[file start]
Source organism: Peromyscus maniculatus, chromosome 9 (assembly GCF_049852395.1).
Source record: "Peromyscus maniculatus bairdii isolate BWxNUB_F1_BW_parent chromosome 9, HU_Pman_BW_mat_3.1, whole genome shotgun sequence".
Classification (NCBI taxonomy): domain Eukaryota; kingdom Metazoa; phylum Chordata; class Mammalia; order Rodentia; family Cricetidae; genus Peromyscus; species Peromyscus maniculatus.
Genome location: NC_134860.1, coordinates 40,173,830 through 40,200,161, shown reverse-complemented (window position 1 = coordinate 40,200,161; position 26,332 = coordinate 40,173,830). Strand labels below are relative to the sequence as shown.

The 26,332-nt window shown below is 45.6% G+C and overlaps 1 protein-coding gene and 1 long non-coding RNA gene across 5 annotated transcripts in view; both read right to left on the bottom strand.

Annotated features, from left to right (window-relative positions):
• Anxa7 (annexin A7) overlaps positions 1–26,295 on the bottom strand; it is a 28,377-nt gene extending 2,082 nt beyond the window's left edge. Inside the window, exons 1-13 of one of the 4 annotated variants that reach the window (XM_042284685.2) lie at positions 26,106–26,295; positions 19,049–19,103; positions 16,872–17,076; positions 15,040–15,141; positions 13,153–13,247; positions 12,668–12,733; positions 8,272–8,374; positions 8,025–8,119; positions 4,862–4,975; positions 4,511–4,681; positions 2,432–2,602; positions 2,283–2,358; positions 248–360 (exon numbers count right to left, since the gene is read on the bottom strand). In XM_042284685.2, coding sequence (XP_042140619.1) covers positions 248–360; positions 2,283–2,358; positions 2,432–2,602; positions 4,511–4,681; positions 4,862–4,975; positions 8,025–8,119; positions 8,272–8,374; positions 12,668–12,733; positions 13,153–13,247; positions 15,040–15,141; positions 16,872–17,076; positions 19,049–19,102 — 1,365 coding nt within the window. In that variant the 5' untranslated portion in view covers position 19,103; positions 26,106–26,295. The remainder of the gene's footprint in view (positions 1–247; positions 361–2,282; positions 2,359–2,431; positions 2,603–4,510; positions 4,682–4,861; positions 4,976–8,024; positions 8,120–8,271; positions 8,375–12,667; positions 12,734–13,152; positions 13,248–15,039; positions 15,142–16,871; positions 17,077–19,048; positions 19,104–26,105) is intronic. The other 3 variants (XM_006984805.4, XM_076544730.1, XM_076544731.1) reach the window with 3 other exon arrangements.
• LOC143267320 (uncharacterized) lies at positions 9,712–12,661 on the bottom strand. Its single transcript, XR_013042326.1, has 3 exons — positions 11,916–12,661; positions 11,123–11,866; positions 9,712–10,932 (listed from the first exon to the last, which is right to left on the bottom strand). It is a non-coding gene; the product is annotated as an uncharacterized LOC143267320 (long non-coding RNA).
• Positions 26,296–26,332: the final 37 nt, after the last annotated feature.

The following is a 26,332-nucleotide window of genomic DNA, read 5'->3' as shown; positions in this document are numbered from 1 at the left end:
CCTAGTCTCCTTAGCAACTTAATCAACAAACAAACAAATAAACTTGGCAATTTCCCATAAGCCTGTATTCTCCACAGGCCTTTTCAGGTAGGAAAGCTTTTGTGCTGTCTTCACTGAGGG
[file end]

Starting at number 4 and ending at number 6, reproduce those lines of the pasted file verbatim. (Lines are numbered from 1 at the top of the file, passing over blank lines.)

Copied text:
Genome location: NC_134860.1, coordinates 40,173,830 through 40,200,161, shown reverse-complemented (window position 1 = coordinate 40,200,161; position 26,332 = coordinate 40,173,830). Strand labels below are relative to the sequence as shown.

The 26,332-nt window shown below is 45.6% G+C and overlaps 1 protein-coding gene and 1 long non-coding RNA gene across 5 annotated transcripts in view; both read right to left on the bottom strand.

Annotated features, from left to right (window-relative positions):